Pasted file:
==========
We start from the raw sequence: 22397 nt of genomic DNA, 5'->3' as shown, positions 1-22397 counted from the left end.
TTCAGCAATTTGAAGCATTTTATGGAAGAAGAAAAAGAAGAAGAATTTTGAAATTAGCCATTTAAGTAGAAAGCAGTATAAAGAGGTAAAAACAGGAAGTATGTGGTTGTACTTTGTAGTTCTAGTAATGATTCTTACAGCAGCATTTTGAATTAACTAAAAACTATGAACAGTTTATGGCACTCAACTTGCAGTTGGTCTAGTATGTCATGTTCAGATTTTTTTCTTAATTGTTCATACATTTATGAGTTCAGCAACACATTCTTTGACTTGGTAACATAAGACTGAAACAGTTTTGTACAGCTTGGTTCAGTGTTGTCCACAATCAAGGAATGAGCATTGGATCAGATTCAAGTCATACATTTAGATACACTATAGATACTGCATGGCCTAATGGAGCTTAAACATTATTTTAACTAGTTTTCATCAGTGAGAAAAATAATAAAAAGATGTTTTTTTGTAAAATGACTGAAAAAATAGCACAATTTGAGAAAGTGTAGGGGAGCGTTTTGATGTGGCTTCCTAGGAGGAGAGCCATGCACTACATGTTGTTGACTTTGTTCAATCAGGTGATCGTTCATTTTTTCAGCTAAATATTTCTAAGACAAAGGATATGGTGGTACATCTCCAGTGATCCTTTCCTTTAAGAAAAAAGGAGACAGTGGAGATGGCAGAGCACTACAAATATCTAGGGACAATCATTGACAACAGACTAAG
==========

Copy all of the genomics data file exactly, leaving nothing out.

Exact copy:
We start from the raw sequence: 22397 nt of genomic DNA, 5'->3' as shown, positions 1-22397 counted from the left end.
TTCAGCAATTTGAAGCATTTTATGGAAGAAGAAAAAGAAGAAGAATTTTGAAATTAGCCATTTAAGTAGAAAGCAGTATAAAGAGGTAAAAACAGGAAGTATGTGGTTGTACTTTGTAGTTCTAGTAATGATTCTTACAGCAGCATTTTGAATTAACTAAAAACTATGAACAGTTTATGGCACTCAACTTGCAGTTGGTCTAGTATGTCATGTTCAGATTTTTTTCTTAATTGTTCATACATTTATGAGTTCAGCAACACATTCTTTGACTTGGTAACATAAGACTGAAACAGTTTTGTACAGCTTGGTTCAGTGTTGTCCACAATCAAGGAATGAGCATTGGATCAGATTCAAGTCATACATTTAGATACACTATAGATACTGCATGGCCTAATGGAGCTTAAACATTATTTTAACTAGTTTTCATCAGTGAGAAAAATAATAAAAAGATGTTTTTTTGTAAAATGACTGAAAAAATAGCACAATTTGAGAAAGTGTAGGGGAGCGTTTTGATGTGGCTTCCTAGGAGGAGAGCCATGCACTACATGTTGTTGACTTTGTTCAATCAGGTGATCGTTCATTTTTTCAGCTAAATATTTCTAAGACAAAGGATATGGTGGTACATCTCCAGTGATCCTTTCCTTTAAGAAAAAAGGAGACAGTGGAGATGGCAGAGCACTACAAATATCTAGGGACAATCATTGACAACAGACTAAG